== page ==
IGone are the times when Ban referred to an innovative underarm deodorant of Ban Banned might be easily confused with a Flintstones cartoon character. The tenor of Ban today is one I’m confident to think a good many Americans find discomforting and or objectionable. A Ban is discriminatory and we as a people generally dislike discriminatory rules or habits. We prefer equality and fairness. If the people I know and talk to are representative of US citizens we have a habit (I do it as well) of wanting a clear and simple answer or solution. Plus between the twin curse of political correctness scaring many of us into silence for fear of offense and its kiss-cousin in human nature the fear of appearing ignorant we are loathe to disagree on the one or ask questions on the other.

A national topic such as an immigration ban is not discussed with much more skill of thoughtful procedure than you’ll find on local issues where parties tend to take positions and then hammer at objections without much listening. Too often defense of view, however flawed, trumps trying to assess and understand.

Take something less loaded and often seen in local politics; affordable housing. Affording your own home is an American icon, which is if you take out the ten percent or so who hold that any private ownership is male dominated capitalist exploitation (one so enjoys the welding of lesbian with socialist for provocative entertainment) is seen as a good thing. The question, not an easy one, is how to have affordable housing. Do you get it through society providing it? Or does housing become affordable when there are decent paying jobs? If you provide low cost or affordable housing are you assisting individuals or providing an indirect subsidy so an employer can continue paying a lower wage? The answers and possibilities are one thing where there is an industry providing full time employment and quite a different answer where employment is seasonal or spotty, as in much of tourism, etc.

We’ve had this issue many times up the shore, and it is not unusual to see business owners as eager for subsidized housing as are low income housing advocates. How and how fairly such housing gets paid for is a problem itself, as is its upkeep. If building cost and subsidy come from local tax revenue (locals quite enjoy spending state and federal funds and often lionize over their success doing so) it could mean higher costs passed along. In a tourist area if $80.00 per night lodging becomes $120 you could expect a drop off in users and some job loss with it. What’s the answer then? You never know for certain until a situation exists and needs to be dealt with, and then it is a catch up or repair game.

In a sense condos and townhouses, especially the rental variety found in tourism areas, are a form of subsidized short term rental housing where individual investors buy a unit and pay an association fee often comparable to the mortgage payment. It is not inexpensive, and if you are at all familiar with short term rentals you know partygoers contribute much wear and tear or can do quite a lot of costly damage. In short both the socialized and capitalized models of shared buildings and operation have some significant issues attached. A break even expectation might be the most realistic, though both views will usually proclaim many more rewards and benefits than costs. Yah sure, you bet! I spent ample time in public apartments and in housing blocks in “socialist” countries. If you’re seeking dismal that’s the place to go. If the elevator did not work the stairs always did so all was well, except if you used a wheel chair or had to haul groceries by foot to the tenth floor.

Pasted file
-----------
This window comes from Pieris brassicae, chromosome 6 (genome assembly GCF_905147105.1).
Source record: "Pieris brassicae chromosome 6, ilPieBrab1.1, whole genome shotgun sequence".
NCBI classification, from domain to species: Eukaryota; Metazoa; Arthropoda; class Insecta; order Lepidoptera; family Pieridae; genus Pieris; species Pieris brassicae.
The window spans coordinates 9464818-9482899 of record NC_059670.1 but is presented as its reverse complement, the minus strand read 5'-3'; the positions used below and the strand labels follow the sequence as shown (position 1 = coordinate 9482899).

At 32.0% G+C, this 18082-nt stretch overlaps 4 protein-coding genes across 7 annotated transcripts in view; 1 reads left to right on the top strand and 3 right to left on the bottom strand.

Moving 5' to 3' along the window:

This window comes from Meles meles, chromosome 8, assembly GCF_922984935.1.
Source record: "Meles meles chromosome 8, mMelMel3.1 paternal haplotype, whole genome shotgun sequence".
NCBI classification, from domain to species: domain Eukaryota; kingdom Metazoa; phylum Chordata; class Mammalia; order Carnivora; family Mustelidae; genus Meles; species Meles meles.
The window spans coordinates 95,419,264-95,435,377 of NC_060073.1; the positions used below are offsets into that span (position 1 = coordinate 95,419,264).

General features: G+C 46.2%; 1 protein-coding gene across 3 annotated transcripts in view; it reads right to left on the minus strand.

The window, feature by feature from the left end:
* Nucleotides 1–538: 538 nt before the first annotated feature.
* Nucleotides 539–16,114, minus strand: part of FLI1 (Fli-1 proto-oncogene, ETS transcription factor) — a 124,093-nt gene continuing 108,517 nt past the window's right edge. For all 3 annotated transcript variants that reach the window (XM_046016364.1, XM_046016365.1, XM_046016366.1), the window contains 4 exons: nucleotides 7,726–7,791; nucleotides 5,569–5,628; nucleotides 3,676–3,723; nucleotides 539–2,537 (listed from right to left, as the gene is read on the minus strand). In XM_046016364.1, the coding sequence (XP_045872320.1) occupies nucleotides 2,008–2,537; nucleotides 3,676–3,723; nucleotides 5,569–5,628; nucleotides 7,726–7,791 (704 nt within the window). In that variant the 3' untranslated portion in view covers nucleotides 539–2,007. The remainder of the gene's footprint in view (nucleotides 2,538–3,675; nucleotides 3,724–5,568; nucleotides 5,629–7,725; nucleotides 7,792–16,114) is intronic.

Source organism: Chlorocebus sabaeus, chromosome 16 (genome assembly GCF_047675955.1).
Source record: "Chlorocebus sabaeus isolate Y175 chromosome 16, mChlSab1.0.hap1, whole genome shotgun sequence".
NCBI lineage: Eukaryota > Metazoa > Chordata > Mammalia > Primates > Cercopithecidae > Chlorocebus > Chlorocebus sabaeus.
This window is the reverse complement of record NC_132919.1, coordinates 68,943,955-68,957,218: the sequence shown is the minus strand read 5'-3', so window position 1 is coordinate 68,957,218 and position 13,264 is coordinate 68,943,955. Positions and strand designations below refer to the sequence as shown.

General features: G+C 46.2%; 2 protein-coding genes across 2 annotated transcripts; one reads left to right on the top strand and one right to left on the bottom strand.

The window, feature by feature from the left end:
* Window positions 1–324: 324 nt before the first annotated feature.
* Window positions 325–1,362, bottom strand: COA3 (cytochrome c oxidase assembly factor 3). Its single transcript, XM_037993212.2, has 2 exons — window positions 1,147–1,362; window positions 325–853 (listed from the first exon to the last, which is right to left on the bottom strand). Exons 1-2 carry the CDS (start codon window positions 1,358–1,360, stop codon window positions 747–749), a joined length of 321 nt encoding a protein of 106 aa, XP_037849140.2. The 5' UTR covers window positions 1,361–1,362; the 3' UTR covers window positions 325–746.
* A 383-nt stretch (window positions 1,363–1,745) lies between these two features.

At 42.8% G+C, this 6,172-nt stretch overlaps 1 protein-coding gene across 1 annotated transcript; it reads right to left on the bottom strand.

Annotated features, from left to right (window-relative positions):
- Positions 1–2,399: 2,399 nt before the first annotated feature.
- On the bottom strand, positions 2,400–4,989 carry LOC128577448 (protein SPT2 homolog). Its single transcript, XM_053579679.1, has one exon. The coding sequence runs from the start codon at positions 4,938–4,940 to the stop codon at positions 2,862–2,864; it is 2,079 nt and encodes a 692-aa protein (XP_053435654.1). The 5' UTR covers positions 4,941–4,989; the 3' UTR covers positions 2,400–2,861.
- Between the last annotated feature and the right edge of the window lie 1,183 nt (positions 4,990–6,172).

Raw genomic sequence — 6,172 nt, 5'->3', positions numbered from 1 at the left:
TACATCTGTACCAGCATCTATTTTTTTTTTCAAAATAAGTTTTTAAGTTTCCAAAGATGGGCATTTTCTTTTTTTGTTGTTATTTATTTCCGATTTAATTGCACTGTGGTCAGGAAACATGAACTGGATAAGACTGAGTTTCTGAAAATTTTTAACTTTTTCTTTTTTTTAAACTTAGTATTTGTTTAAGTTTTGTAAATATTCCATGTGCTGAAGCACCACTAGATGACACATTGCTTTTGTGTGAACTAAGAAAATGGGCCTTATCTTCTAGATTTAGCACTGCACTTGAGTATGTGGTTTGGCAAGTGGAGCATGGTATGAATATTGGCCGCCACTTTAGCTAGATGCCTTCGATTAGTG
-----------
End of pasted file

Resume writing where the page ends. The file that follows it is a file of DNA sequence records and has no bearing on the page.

Housing, affordable or otherwise, has some regulation attached currently. If you want to sell or rent can you put down NO AETHEISTS? Since we as a nation try not to discriminate we have protected classes based on race, religion, ethnicity, sexual orientation, family status, etc. We like to play fair. That’s a good thing. So, a ban on a group goes the wrong way for most of us. It feels not right. We oppose discrimination acting against groups. The side of the argument that often goes unvoiced is positive discrimination or favoritism. I think we should be damn careful there, too. Pre judgement either positive or negative based on a group would seem to me an injustice.

Another part of the ban or stricture puzzle is the muddied distinction between refugee and immigrant. A refugee should face from the place they flee a clear threat or danger of persecution or death due to their race, ethnicity, beliefs, etc. If an atheist from an Arabic theocracy seeks asylum you know why. There is a record of blatant hostility and attack on nonbelief and on certain ethnic groups. So, there are people who can claim refugee status which is not the same as saying your place is messed up and you want to go somewhere else. A thoughtful citizen has to not be thrown a kilter by words or phrases no matter how ardently applied. It’s difficult for a secular state to be open and yet not encourage division. It is not the secular state saying “You must wear garb that is religiously or ethnically distinctive.” When individuals do this and seek more than temporary admission status we ought very well wonder at the discrimination implied by stating a religious or ethnic prejudice via clothing. If heart and mind are not in accord with the secular society willing to accept you it seems to me the rejection is already being done and is in place via observed behavior. A person cannot clearly set themselves discriminatorily apart and then claim universal acceptance.

It doesn’t work that way. What obligation rests on secular society? What are the reasonable rules for refugees and expectations for immigrants? Though yelling phrases is more fun for some we really do know what to do and should focus on following clear applications of what we know.